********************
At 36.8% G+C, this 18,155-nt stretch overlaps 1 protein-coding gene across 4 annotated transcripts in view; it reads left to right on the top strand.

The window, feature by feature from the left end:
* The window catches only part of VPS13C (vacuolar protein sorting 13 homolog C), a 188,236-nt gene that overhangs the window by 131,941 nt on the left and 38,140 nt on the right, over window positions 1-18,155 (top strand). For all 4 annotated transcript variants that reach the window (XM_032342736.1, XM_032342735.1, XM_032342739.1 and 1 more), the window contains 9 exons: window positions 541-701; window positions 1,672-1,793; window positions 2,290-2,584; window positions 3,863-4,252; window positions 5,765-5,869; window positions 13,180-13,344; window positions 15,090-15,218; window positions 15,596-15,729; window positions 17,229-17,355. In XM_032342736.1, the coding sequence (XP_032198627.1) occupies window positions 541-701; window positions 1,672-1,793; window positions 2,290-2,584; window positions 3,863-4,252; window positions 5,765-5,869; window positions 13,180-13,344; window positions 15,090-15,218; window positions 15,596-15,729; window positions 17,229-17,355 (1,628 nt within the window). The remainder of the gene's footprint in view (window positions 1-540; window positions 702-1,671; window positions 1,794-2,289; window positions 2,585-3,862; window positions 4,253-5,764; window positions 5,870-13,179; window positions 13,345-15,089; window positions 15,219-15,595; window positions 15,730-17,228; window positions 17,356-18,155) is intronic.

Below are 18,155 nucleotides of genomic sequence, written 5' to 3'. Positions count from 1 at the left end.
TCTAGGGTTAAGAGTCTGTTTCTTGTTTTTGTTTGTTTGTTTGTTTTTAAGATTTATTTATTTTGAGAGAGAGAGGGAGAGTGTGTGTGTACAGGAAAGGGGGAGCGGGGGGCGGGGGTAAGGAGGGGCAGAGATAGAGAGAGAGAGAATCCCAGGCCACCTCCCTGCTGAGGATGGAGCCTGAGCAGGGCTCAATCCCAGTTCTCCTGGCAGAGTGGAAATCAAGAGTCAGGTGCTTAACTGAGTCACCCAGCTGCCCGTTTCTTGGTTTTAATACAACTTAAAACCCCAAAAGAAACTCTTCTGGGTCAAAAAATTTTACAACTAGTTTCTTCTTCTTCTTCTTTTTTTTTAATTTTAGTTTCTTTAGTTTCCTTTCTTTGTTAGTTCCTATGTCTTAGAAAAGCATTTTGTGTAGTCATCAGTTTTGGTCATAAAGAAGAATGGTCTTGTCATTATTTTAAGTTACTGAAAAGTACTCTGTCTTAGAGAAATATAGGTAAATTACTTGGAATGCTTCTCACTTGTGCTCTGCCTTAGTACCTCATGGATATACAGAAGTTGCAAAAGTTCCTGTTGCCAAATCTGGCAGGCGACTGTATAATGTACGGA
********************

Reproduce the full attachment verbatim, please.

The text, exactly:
At 36.8% G+C, this 18,155-nt stretch overlaps 1 protein-coding gene across 4 annotated transcripts in view; it reads left to right on the top strand.

The window, feature by feature from the left end:
* The window catches only part of VPS13C (vacuolar protein sorting 13 homolog C), a 188,236-nt gene that overhangs the window by 131,941 nt on the left and 38,140 nt on the right, over window positions 1-18,155 (top strand). For all 4 annotated transcript variants that reach the window (XM_032342736.1, XM_032342735.1, XM_032342739.1 and 1 more), the window contains 9 exons: window positions 541-701; window positions 1,672-1,793; window positions 2,290-2,584; window positions 3,863-4,252; window positions 5,765-5,869; window positions 13,180-13,344; window positions 15,090-15,218; window positions 15,596-15,729; window positions 17,229-17,355. In XM_032342736.1, the coding sequence (XP_032198627.1) occupies window positions 541-701; window positions 1,672-1,793; window positions 2,290-2,584; window positions 3,863-4,252; window positions 5,765-5,869; window positions 13,180-13,344; window positions 15,090-15,218; window positions 15,596-15,729; window positions 17,229-17,355 (1,628 nt within the window). The remainder of the gene's footprint in view (window positions 1-540; window positions 702-1,671; window positions 1,794-2,289; window positions 2,585-3,862; window positions 4,253-5,764; window positions 5,870-13,179; window positions 13,345-15,089; window positions 15,219-15,595; window positions 15,730-17,228; window positions 17,356-18,155) is intronic.

Below are 18,155 nucleotides of genomic sequence, written 5' to 3'. Positions count from 1 at the left end.
TCTAGGGTTAAGAGTCTGTTTCTTGTTTTTGTTTGTTTGTTTGTTTTTAAGATTTATTTATTTTGAGAGAGAGAGGGAGAGTGTGTGTGTACAGGAAAGGGGGAGCGGGGGGCGGGGGTAAGGAGGGGCAGAGATAGAGAGAGAGAGAATCCCAGGCCACCTCCCTGCTGAGGATGGAGCCTGAGCAGGGCTCAATCCCAGTTCTCCTGGCAGAGTGGAAATCAAGAGTCAGGTGCTTAACTGAGTCACCCAGCTGCCCGTTTCTTGGTTTTAATACAACTTAAAACCCCAAAAGAAACTCTTCTGGGTCAAAAAATTTTACAACTAGTTTCTTCTTCTTCTTCTTTTTTTTTAATTTTAGTTTCTTTAGTTTCCTTTCTTTGTTAGTTCCTATGTCTTAGAAAAGCATTTTGTGTAGTCATCAGTTTTGGTCATAAAGAAGAATGGTCTTGTCATTATTTTAAGTTACTGAAAAGTACTCTGTCTTAGAGAAATATAGGTAAATTACTTGGAATGCTTCTCACTTGTGCTCTGCCTTAGTACCTCATGGATATACAGAAGTTGCAAAAGTTCCTGTTGCCAAATCTGGCAGGCGACTGTATAATGTACGGA